Most strategic alliances begin with one goal: mutual monetary benefit. Think of the Taco Bell and Doritos “Doritos Locos Taco” partnership; the companies joined forces to add credibility to one another, encourage fans of each brand to find common ground in the shared product, and ultimately maximize profits. The bottom line is monetary gain, and the collaborative taco is a product of how Taco Bell and Doritos could make the partnership compelling to each of their consumer bases.
Cadence is a SaaS company, but more broadly recognized examples include Netflix, Google Workspace, and Spotify. The name “software as a service” gives a nod to the fact that a monetarily-focused partnership is not necessarily at the core of some of the most successful SaaS partnerships. SaaS cannot exist without the individual that is being serviced. Therefore, as the name insinuates, service is the core functionality.
SaaS partnerships are often unique as the shared interests of the companies are not always immediately apparent as with traditional business partnerships.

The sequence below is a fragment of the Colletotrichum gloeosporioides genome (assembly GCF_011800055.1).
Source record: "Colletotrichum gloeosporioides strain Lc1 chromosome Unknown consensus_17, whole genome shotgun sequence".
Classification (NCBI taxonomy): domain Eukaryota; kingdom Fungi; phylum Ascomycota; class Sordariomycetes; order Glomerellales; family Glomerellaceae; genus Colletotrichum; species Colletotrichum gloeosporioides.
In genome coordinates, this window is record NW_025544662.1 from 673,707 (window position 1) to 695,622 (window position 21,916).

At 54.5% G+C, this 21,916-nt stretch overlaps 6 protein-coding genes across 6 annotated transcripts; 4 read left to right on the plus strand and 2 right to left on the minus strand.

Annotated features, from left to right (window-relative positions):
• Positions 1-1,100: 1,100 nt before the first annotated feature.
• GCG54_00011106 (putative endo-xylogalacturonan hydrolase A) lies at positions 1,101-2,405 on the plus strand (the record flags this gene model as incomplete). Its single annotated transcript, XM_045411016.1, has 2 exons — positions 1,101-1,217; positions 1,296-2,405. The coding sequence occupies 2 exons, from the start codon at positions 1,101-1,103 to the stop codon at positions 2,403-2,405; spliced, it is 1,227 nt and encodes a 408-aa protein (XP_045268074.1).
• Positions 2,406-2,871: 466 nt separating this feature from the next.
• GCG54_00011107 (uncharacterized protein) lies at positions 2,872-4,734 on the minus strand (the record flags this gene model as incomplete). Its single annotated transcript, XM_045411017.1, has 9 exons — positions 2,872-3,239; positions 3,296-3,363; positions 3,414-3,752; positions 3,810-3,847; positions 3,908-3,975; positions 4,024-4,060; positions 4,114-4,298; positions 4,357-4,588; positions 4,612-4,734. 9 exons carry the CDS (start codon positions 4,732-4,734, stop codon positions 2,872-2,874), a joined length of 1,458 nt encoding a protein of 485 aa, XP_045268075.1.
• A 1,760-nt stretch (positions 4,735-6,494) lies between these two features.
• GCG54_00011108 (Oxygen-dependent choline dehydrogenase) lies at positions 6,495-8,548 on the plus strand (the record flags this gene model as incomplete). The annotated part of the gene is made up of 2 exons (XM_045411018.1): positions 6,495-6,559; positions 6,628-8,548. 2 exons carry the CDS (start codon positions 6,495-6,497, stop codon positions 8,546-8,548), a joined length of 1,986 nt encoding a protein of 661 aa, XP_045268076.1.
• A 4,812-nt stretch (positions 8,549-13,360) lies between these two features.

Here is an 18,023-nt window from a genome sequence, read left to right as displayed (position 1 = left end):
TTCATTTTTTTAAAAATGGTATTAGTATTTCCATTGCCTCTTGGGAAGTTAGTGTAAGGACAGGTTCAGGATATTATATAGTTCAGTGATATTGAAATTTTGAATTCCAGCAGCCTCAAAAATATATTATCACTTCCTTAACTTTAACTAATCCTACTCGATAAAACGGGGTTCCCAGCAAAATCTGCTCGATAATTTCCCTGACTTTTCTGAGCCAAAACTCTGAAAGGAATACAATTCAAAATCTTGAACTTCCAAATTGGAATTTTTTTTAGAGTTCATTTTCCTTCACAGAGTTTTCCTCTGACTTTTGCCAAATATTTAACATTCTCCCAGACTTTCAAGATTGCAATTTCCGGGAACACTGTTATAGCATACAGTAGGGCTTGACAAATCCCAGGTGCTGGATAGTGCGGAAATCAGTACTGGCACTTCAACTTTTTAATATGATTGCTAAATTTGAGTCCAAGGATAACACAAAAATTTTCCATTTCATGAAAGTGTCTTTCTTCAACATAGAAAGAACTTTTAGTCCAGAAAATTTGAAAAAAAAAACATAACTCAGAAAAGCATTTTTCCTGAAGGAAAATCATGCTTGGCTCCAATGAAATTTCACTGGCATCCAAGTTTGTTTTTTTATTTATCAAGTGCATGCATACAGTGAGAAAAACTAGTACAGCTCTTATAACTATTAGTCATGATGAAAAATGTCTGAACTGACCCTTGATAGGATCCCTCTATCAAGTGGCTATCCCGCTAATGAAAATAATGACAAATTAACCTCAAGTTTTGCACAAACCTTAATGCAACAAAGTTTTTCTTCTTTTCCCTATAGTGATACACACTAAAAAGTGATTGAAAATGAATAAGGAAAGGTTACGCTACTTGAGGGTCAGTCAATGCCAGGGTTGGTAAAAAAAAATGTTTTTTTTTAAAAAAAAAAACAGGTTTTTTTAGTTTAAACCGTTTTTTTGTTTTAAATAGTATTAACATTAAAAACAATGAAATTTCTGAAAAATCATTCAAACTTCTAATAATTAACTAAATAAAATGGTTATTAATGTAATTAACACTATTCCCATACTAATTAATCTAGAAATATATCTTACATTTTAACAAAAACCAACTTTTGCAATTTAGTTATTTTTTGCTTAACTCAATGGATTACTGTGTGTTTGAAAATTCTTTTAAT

Take as an example Cadence’s recently announced partnership with Calgary-based Bōde. Bōde is a real estate software that acts in place of a traditional realtor by enabling its users to buy and sell real estate on their terms. Cadence is an estate settlement software designed to help families navigate the difficult legal and administrative process after the death of a loved one. Cadence and Bōde provide two fundamentally different services that, when combined, significantly improve the quality of life of grieving individuals.
Now, why would a real estate software company partner with an estate settlement software company?
The answer lies in the quality of care that Cadence and Bōde users receive from each company as a result of this partnership. Users facing the challenges of property inheritance receive compassionate estate settlement guidance and time-saving task organization through Cadence. With Bōde in the mix, users save up to 50% on traditional commission fees and reduce the amount of time spent on the phone or filling out endless real estate-related paperwork. The bottom line, unlike the Taco Bell-Doritos example, is the customer’s experience.
Local economies can also benefit from partnerships such as Cadence and Bōde’s. In this circumstance, real estate that doesn’t sit on the market benefits the local economy, as do workplaces when executors can move through estate settlement tasks more efficiently.
A partnership of this nature, one that intersects provincial tech communities with a common goal, demonstrates a unique and intuitive aspect of SaaS: the end benefit always falls in the hands of the user and the larger community. This same philosophy can be applied to a myriad of SaaS partnerships that are designed from infancy to satisfy the needs of the end user.